Mr Dodangoda had alleged that Minister Gunawardana was involved in a corrupt deal with an Indian company regarding a railway project and called him the “most short-sighted and corrupt” minister to hold the Transport portfolio. The comments were given wide airplay on television.

Minister Gunawardana told the Cafe Spectator that his complaint to the Bribery Commission was the first complaint to the Commission under provisions of the new Anti-Corruption Act, which came into force on Friday (15).

Meanwhile, the minister’s lawyers have also sent a letter of demand to Mr Dodangoda demanding the payment of Rs. 1 billion as compensation for damages to their client’s reputation.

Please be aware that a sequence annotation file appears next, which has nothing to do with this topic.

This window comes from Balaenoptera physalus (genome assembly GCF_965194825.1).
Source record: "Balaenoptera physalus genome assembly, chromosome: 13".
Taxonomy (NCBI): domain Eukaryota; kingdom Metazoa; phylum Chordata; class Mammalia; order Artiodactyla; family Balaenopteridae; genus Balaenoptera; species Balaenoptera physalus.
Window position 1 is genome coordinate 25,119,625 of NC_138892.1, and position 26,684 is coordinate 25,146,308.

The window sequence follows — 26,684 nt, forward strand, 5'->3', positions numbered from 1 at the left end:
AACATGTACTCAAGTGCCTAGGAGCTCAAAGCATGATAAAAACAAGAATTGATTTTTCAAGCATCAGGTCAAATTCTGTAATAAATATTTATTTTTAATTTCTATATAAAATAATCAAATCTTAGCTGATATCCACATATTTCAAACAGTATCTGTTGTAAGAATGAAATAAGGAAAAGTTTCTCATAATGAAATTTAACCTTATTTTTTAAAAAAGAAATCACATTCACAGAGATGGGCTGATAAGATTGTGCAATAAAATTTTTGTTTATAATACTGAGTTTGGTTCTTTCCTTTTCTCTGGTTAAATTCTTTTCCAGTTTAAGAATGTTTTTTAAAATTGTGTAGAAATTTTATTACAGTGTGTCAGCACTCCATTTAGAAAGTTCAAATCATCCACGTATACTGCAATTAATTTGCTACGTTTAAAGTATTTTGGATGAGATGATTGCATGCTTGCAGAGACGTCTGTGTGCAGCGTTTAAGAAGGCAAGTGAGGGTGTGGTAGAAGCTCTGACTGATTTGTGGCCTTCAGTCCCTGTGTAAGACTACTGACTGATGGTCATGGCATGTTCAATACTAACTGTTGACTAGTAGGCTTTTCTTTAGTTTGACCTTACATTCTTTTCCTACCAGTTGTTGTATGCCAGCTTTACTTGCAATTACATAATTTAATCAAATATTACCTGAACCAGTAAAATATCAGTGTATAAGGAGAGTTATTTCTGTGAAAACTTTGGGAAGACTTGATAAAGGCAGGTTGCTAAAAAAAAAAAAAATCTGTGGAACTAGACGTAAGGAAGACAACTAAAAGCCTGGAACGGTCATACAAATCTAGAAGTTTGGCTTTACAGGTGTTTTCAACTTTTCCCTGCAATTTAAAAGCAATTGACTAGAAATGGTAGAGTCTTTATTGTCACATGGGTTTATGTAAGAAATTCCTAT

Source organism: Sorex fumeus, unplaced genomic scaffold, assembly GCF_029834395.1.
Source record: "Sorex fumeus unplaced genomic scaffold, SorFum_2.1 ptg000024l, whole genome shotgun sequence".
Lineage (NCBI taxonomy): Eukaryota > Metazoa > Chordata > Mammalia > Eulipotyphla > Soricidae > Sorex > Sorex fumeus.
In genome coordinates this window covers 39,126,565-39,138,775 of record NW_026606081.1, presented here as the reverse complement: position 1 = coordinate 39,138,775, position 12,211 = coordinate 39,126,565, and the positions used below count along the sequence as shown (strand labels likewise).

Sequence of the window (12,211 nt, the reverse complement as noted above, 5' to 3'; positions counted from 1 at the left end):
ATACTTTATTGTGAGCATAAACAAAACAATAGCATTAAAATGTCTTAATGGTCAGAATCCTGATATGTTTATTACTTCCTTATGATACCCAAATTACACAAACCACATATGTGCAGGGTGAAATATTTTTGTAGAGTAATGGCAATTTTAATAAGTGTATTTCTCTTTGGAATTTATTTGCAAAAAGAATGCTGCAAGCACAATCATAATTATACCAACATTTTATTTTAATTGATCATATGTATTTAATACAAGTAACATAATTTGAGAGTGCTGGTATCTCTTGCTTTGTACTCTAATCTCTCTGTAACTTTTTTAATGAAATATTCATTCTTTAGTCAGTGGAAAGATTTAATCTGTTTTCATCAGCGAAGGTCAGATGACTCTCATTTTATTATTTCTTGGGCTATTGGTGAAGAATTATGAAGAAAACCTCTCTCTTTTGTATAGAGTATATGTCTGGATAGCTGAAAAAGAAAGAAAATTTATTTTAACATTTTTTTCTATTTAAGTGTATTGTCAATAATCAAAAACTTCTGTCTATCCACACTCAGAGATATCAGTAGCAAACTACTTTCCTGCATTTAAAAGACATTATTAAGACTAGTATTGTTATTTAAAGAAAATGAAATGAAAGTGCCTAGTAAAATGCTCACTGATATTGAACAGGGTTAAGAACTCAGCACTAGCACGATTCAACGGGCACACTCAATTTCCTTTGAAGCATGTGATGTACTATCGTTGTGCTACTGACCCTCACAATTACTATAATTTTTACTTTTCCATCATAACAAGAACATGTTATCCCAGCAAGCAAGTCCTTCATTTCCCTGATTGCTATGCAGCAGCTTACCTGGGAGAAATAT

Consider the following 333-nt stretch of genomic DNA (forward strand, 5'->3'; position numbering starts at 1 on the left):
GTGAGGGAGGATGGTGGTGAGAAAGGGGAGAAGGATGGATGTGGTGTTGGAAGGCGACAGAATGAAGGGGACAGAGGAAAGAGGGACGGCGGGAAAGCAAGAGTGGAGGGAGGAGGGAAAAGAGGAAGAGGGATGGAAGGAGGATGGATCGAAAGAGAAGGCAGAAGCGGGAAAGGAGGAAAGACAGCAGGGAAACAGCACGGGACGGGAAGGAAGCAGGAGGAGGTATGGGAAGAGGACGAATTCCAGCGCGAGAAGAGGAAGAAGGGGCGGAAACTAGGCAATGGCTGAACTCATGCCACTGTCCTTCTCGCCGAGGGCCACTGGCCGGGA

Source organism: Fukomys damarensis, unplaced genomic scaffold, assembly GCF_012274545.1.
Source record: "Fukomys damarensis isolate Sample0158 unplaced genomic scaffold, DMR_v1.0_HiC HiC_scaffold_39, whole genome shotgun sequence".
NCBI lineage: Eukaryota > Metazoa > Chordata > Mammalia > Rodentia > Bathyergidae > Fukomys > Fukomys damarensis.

CP governor gets stern with police

Questions have been raised as to how the Police Department had been occupying a land claimed by the Matale Municipal Council for over 10 years.

The Police have argued that they had been given the land in question via a Cabinet decision.

Central Province Governor Lalith U. Gamage however, has noted that the Cabinet has no authority to simply ‘give’ lands belonging to a municipality to another entity.

The matter was raised this week during a meeting held at the Governor’s Office in Kandy. Mr Gamage expressed surprise that the police had been in occupation of the land claimed by the municipality for over 10 years. He ordered that this question of the land should be resolved immediately.

Speaking at the meeting where a number of departments concerned in this matter were present, the Governor made a stern order that public officers should follow protocol and serve the people rather than treat decisions of the Cabinet as matters of course.


CEPA-pusher coming back to Lanka as new Indian High Commissioner